Employees working in a construction environment are often faced with scaffolding. Whether scaffolds are just a backdrop to work on the ground or you are climbing the scaffolds for work in the rafters, accidents can occur. While following safety rules do help reduce the chance of scaffold accidents, even workers who are diligent about safety can experience injuries in the workplace.
The Occupational Safety and Health Administration says that around 65 percent of workers in construction industries are likely to work on scaffolding on a frequent basis. In addition to scaffolds, construction workers are likely to use mechanical lifts as well as ladders or hoists to reach areas that are high. When working in such environments, injuries can occur from falls, falling objects or collapsing supports.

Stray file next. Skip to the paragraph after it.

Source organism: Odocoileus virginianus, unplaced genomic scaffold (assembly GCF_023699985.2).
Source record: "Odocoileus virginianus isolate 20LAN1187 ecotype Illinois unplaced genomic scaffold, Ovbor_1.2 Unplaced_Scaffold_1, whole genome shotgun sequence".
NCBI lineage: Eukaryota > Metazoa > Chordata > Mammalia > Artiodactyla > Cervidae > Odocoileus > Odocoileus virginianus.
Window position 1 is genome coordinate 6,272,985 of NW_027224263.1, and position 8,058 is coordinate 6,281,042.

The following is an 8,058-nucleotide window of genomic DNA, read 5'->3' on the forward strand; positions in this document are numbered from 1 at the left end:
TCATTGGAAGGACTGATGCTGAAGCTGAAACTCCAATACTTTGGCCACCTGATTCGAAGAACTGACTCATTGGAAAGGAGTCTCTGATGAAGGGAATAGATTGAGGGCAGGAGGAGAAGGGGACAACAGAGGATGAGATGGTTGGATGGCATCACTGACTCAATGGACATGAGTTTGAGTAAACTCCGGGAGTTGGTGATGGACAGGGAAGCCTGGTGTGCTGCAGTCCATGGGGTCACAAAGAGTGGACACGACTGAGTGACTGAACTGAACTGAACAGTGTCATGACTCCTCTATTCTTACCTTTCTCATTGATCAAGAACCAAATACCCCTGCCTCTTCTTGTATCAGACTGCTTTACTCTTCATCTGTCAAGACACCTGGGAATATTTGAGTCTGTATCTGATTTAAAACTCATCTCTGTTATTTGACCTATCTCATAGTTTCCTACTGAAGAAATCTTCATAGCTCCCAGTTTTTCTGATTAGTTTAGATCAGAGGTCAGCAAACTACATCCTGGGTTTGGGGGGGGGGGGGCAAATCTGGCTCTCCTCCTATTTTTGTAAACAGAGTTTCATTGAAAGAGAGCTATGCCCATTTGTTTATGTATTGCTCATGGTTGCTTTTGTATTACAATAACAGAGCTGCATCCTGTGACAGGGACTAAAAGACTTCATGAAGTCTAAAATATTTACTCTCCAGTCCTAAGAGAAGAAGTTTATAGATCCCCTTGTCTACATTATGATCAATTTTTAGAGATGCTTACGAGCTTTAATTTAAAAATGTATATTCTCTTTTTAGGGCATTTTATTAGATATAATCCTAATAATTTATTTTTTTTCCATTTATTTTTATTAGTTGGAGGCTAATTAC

OSHA does provide national regulations for scaffold use. Employers and workers are required to comply with those regulations, which include construction and inspection rules. Certain scaffold types are appropriate for certain uses, and companies must use the right type of scaffold for the job and weight requirement at hand.
Failure to use the right type of scaffolding could result in an accident. Any time a worker is injured while performing duties on a construction site, they are eligible to file for workers' compensation benefits. While workers' compensation cases don't require claimants prove liability, they do have to prove that injuries occurred during the course of approved work on a job site.
In some cases, when a work is injured in a scaffold accident, employers or workers' compensation carriers might claim the worker had a preexisting condition or that the injury is not as severe as the worker claims. When this happens, a third-party legal professional working on the side of the employee may be able to help move the compensation process along in a positive direction.
Source: FindLaw, "Scaffold Injuries," accessed Aug. 21, 2015